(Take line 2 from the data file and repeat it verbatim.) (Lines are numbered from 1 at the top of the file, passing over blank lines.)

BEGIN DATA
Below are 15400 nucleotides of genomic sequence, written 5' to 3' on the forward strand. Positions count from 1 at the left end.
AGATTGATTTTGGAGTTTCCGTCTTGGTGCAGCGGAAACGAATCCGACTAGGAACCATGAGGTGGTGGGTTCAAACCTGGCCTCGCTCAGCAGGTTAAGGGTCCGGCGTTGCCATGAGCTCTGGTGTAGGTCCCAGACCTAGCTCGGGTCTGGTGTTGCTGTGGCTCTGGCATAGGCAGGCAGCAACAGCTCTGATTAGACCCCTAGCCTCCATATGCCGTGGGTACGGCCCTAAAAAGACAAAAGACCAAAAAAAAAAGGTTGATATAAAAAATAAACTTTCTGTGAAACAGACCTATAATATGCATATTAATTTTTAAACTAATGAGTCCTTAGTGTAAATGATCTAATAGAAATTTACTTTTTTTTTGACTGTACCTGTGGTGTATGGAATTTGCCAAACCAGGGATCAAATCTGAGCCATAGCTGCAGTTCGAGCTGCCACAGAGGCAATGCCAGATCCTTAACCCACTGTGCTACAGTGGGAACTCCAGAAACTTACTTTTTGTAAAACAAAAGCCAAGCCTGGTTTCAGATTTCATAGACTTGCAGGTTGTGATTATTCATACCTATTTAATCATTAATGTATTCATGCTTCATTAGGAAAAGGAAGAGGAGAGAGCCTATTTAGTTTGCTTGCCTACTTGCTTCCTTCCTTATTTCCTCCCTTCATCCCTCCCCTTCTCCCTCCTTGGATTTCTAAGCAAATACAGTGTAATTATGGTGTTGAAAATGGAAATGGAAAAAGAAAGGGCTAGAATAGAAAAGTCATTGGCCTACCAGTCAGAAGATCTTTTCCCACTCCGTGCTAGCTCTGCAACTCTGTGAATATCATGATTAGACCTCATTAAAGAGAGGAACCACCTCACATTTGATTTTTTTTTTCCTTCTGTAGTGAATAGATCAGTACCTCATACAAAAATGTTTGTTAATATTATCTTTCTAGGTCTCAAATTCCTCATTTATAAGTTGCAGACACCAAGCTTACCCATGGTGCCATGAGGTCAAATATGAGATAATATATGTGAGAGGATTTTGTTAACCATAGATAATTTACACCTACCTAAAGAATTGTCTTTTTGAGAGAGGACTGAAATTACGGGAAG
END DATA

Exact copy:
AGATTGATTTTGGAGTTTCCGTCTTGGTGCAGCGGAAACGAATCCGACTAGGAACCATGAGGTGGTGGGTTCAAACCTGGCCTCGCTCAGCAGGTTAAGGGTCCGGCGTTGCCATGAGCTCTGGTGTAGGTCCCAGACCTAGCTCGGGTCTGGTGTTGCTGTGGCTCTGGCATAGGCAGGCAGCAACAGCTCTGATTAGACCCCTAGCCTCCATATGCCGTGGGTACGGCCCTAAAAAGACAAAAGACCAAAAAAAAAAGGTTGATATAAAAAATAAACTTTCTGTGAAACAGACCTATAATATGCATATTAATTTTTAAACTAATGAGTCCTTAGTGTAAATGATCTAATAGAAATTTACTTTTTTTTTGACTGTACCTGTGGTGTATGGAATTTGCCAAACCAGGGATCAAATCTGAGCCATAGCTGCAGTTCGAGCTGCCACAGAGGCAATGCCAGATCCTTAACCCACTGTGCTACAGTGGGAACTCCAGAAACTTACTTTTTGTAAAACAAAAGCCAAGCCTGGTTTCAGATTTCATAGACTTGCAGGTTGTGATTATTCATACCTATTTAATCATTAATGTATTCATGCTTCATTAGGAAAAGGAAGAGGAGAGAGCCTATTTAGTTTGCTTGCCTACTTGCTTCCTTCCTTATTTCCTCCCTTCATCCCTCCCCTTCTCCCTCCTTGGATTTCTAAGCAAATACAGTGTAATTATGGTGTTGAAAATGGAAATGGAAAAAGAAAGGGCTAGAATAGAAAAGTCATTGGCCTACCAGTCAGAAGATCTTTTCCCACTCCGTGCTAGCTCTGCAACTCTGTGAATATCATGATTAGACCTCATTAAAGAGAGGAACCACCTCACATTTGATTTTTTTTTTCCTTCTGTAGTGAATAGATCAGTACCTCATACAAAAATGTTTGTTAATATTATCTTTCTAGGTCTCAAATTCCTCATTTATAAGTTGCAGACACCAAGCTTACCCATGGTGCCATGAGGTCAAATATGAGATAATATATGTGAGAGGATTTTGTTAACCATAGATAATTTACACCTACCTAAAGAATTGTCTTTTTGAGAGAGGACTGAAATTACGGGAAG